The Bridges of Madison County: Deluxe Edition
Directed By: Clint Eastwood
Starring: Clint Eastwood, Meryl Streep, Annie Corley, Victor Slezak, Jim Haynie
The Bridges of Madison County, based on the insanely popular novel from Robert Waller, tells the story of a love affair between Francesca Johnson (Streep), an Iowa housewife and Robert Kincaid, a National Geographic photographer (Eastwood). The story unfolds via the framing device of Francesca's grown children tending to the disposition of her affairs after her death. They stumble upon letters and documents from their mother that tell the story of her four day affair decades previously when the children were away with their father. Flashing back and forth, we see the way the affair developed, how it ended, and why it lingered in Francesca's memory for the subsequent decades as well as the effect that these revelations have on her children.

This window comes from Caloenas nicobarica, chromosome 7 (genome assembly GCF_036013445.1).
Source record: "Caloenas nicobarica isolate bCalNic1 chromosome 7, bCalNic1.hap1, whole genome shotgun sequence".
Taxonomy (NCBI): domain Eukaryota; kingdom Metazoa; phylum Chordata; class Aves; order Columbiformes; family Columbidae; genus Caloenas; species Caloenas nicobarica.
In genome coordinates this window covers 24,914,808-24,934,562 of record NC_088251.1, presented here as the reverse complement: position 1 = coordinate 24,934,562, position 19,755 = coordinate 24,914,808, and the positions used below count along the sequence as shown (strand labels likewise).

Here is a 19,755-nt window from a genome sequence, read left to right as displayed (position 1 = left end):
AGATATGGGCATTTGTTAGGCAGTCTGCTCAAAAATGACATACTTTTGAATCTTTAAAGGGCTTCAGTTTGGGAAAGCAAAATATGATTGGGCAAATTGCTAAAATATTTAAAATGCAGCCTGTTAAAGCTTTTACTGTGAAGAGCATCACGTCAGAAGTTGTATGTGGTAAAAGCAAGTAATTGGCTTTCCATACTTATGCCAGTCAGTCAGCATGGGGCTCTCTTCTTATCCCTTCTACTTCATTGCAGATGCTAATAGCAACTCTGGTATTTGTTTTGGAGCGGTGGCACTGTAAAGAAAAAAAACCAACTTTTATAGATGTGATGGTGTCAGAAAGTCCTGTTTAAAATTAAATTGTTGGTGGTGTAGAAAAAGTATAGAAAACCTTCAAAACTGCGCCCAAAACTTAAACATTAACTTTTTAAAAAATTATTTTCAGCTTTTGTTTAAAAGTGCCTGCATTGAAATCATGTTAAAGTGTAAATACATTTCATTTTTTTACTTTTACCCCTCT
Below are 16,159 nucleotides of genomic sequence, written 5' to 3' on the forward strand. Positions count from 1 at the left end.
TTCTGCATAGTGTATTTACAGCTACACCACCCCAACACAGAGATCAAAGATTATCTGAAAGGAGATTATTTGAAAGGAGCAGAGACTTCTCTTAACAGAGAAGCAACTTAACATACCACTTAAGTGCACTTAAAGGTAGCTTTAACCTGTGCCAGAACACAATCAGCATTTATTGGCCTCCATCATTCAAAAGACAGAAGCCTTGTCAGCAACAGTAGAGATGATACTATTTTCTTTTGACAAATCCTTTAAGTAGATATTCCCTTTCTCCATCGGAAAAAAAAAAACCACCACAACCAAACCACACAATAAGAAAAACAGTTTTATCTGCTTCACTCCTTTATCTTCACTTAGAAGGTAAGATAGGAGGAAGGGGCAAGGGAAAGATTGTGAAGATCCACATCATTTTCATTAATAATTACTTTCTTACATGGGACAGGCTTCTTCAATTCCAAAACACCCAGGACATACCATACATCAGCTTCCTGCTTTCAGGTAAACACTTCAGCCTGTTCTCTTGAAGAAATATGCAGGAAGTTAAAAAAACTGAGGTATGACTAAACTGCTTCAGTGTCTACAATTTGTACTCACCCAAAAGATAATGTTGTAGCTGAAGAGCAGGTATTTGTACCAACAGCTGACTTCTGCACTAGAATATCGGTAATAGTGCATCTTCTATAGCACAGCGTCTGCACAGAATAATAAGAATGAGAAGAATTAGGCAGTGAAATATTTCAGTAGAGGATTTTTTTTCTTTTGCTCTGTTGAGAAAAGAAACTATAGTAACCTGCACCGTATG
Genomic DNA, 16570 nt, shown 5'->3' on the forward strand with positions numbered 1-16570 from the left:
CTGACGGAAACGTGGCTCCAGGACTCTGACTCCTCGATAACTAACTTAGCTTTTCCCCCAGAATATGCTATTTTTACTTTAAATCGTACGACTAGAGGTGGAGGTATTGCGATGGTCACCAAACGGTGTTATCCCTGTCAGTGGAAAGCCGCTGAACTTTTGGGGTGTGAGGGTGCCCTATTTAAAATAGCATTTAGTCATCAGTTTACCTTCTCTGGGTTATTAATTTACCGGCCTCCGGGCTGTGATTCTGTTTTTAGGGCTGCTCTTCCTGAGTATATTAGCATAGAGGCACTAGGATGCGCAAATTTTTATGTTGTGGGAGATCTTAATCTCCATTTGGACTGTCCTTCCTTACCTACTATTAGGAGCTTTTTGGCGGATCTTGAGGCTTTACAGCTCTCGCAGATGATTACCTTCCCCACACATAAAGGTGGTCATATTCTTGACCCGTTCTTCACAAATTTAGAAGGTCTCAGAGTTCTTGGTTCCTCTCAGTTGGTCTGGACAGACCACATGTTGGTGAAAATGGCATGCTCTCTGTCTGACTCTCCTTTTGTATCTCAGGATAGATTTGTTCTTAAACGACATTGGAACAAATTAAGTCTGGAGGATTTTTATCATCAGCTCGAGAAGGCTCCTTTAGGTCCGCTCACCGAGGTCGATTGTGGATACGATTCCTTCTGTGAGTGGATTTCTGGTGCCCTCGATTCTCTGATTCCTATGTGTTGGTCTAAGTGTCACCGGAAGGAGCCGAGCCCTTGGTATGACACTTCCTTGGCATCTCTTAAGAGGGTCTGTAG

In the interest of full disclosure, I have never been able to get into the whole "romantic adultery" subgenre of literature and film. Even the cinematic high water marks, most of which have come from director David Lean, usually leave me cold. Attempting to set that personal prejudice aside, I would have to admit that The Bridges of Madison County is one of the better made entries in the subgenre. Eastwood shows tasteful restraint in almost all aspects of the production, making performance and editorial decisions that ground what amounts to a fairly pedestrian story in realistic character detail. Even some of the more awkward lines lifted from the original novel by screenwriter Richard LaGravanese sound natural coming out of the mouths of Eastwood and Streep.